3. Swimmers often have tight calves from all the kicking, how can a coach determine if swimmers should squat with a heel lift?

This is a great question. I would like to lead this with a preface. The use of a heel wedge should not be used as a “crutch” for those with tight ankles. Rather, it can be helpful in improving technique for all lifters, but athletes who have tight ankles and display altered technique, as a result, should be working with a qualified professional to determine the source of the ankle restriction and what needs to be done to remedy it. The heel lift can certainly be used as a way to allow the athlete to continue squatting with good technique while working to improve the ankle restriction. Importantly though, I don’t see anything wrong with all athletes using a heel lift while squatting in order to assist in maintaining good technique. It just should not be a way to bypass bad joint mobility. Particularly through the use of a weightlifting shoe, the athlete will get a boost in stability and force transfer due to the properties of the shoe, in addition to a heel lift. These are all good things.

4. Is there a benefit of squatting with and without heel lifts for improving the depth of squats?

Often it is easy to determine squat depth by measuring knee flexion angles. Though we found when squatting with a heel lift participants increased their knee flexion (more depth) by only 4.5º. However, if the goal is to squat to a deeper position and the reason someone cannot do so it due to an ankle restriction and its subsequent compensations, then yes a heel wedge could potentially assist in squatting deeper. Most importantly, however, the athlete will likely be able to squat deeper while maintaining safe torso and pelvis positions.

5. In swimming, the flip turn uses a squat with the swimmer on their toes. Do you see any point in practicing squats in this position?

I do not believe there is any use in performing barbell back squats (or its variations) in this position. I view the barbell back squat as a great exercise to develop leg strength and some hypertrophy, and as I mentioned earlier, squatting on your toes (or on a heel wedge/shoe with such a large heel to toe drop that you are on your toes) will reduce your stability, limiting the training loads you can use. This will reduce the strength and power adaptations you are aiming to garner from this exercise. Though having strong legs through squatting will be of value when it comes to jump performance and subsequently the forces an athlete can put into the wall during a flip turn, jumps and plyometrics are exercised more specific to both the position of the athlete during the flip turn and to the force requirements of the maneuver.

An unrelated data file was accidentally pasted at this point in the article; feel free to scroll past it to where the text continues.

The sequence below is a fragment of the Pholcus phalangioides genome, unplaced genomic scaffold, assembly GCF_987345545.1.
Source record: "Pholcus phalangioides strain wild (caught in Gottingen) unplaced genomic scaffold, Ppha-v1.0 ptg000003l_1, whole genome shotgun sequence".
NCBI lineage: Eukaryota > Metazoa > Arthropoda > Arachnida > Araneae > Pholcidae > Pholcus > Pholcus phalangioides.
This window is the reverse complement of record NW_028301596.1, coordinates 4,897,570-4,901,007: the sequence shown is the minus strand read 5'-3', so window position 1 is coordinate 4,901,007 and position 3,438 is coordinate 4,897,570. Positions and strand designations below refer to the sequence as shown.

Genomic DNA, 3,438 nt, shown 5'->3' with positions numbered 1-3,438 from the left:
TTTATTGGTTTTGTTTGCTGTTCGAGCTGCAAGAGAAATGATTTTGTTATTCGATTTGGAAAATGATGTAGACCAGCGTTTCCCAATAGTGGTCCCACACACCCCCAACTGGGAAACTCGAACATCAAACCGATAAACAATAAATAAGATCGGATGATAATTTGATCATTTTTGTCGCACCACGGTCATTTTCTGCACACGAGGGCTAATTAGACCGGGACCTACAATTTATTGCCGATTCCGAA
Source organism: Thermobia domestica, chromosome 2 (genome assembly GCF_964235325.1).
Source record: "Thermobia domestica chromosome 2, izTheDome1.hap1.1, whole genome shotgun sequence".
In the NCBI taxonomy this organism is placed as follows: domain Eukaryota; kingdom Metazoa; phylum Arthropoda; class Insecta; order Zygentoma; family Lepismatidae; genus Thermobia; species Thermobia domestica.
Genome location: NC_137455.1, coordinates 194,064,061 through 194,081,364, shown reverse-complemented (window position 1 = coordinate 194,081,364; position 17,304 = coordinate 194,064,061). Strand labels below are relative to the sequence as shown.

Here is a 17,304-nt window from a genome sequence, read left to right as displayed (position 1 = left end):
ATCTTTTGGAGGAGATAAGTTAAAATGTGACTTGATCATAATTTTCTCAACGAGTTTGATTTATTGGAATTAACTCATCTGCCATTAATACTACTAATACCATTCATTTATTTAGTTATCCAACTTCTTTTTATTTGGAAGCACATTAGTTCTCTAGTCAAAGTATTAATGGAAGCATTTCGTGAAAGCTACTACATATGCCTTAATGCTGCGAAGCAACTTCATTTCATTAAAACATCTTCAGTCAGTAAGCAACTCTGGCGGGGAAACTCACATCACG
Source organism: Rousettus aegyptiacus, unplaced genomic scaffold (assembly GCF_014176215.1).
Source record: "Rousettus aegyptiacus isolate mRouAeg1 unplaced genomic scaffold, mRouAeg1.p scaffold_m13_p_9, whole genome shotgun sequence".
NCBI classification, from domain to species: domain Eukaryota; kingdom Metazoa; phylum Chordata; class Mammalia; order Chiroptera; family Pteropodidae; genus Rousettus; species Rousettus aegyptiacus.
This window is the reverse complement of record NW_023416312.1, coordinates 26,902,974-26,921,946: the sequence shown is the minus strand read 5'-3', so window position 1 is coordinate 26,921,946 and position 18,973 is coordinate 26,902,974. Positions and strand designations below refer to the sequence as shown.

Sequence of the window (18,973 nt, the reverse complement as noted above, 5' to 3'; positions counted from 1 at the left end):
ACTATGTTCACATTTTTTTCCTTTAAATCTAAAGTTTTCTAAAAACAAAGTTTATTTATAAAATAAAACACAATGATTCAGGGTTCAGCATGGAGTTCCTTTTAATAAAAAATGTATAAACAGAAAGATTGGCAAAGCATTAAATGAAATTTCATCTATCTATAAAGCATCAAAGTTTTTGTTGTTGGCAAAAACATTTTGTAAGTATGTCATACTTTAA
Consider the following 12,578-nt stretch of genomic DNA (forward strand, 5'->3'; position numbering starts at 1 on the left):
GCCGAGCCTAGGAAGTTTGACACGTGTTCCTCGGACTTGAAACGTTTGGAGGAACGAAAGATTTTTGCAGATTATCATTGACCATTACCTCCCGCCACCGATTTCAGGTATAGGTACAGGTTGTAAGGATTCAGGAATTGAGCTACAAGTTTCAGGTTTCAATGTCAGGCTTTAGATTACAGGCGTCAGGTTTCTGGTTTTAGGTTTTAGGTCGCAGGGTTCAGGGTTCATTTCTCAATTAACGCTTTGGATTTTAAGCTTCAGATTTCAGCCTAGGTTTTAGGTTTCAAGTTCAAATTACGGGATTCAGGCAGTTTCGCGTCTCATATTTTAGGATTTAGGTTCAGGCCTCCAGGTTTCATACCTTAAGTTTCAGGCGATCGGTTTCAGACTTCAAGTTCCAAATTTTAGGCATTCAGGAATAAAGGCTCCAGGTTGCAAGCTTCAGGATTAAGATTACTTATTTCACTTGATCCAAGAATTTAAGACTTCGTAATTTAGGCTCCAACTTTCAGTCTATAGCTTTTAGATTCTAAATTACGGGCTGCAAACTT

Overall, though my expertise is not in swimming technique, I would suspect maintaining a torso perpendicular to the wall during the turn is important, thus performing squats with a torso perpendicular to the ground (upright) would develop strength in those associated joint angles and be beneficial to the flip turn. Therefore, squatting with a heel lift could certainly be a useful tool, but I do not see much use in squatting on your toes completely.

6. What else do we need to learn about squatting technique, specifically in regards of heel lifts?

First, there is debate amongst clinicians and scientists regarding the optimal position of the knee during squatting, with strong arguments on both sides. Thankfully, we have begun to combat the myth that (healthy) knees should not pass beyond the toes during squatting. However, what is being debated is the position of the knee along the frontal plane (“knees out” versus “knees in”). This issue needs more attention; however, I suspect we will simply find that some individuals are better suited to squat with the knees aligned with the foot, and others can have the knees well outside of the foot. This is often the end result, the truth typically lies somewhere in the middle of two extremes and is heavily dependent on context. I bring this up, because squatting with a heel lift, whether it be through a wedge, shoe or otherwise, will likely result in greater translation of the knee over the toes. Therein the torque about the knee joint will be increased, lending the need to better understand the optimal position of the knee under these stresses.

Second, we need to better understand the “butt wink” or posterior pelvic tilt that is all too common in those performing barbell squats. Some of the work by Dr. Stuart McGill seems to indicate this butt wink is not ideal and could cause damage over time. Now, as modeling and motion analysis methodologies improve we should look to better understand what is occurring when someone is squatting and exhibits a butt wink. In a practical sense, we must understand that this issue may be due to motor control, mobility restrictions or both. Therefore, fixing it is not as simple as “mobilizing” something. As we found the heel lift did nothing to reduce butt wink, these initial questions are important prior to investigations aimed at reducing butt wink.